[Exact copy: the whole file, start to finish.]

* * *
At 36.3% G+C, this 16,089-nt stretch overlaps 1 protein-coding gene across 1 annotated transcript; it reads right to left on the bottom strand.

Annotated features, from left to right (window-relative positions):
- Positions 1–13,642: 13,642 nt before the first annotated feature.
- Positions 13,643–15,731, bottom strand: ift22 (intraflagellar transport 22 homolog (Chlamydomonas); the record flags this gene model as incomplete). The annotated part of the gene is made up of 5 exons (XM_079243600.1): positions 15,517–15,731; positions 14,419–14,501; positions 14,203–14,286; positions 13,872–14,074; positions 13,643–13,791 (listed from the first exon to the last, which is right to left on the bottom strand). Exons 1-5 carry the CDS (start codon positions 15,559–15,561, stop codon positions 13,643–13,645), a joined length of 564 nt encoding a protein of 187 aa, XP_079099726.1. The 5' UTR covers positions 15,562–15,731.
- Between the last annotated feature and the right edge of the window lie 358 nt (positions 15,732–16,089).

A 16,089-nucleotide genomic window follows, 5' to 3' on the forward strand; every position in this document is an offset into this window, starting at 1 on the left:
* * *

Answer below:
At 36.3% G+C, this 16,089-nt stretch overlaps 1 protein-coding gene across 1 annotated transcript; it reads right to left on the bottom strand.

Annotated features, from left to right (window-relative positions):
- Positions 1–13,642: 13,642 nt before the first annotated feature.
- Positions 13,643–15,731, bottom strand: ift22 (intraflagellar transport 22 homolog (Chlamydomonas); the record flags this gene model as incomplete). The annotated part of the gene is made up of 5 exons (XM_079243600.1): positions 15,517–15,731; positions 14,419–14,501; positions 14,203–14,286; positions 13,872–14,074; positions 13,643–13,791 (listed from the first exon to the last, which is right to left on the bottom strand). Exons 1-5 carry the CDS (start codon positions 15,559–15,561, stop codon positions 13,643–13,645), a joined length of 564 nt encoding a protein of 187 aa, XP_079099726.1. The 5' UTR covers positions 15,562–15,731.
- Between the last annotated feature and the right edge of the window lie 358 nt (positions 15,732–16,089).

A 16,089-nucleotide genomic window follows, 5' to 3' on the forward strand; every position in this document is an offset into this window, starting at 1 on the left: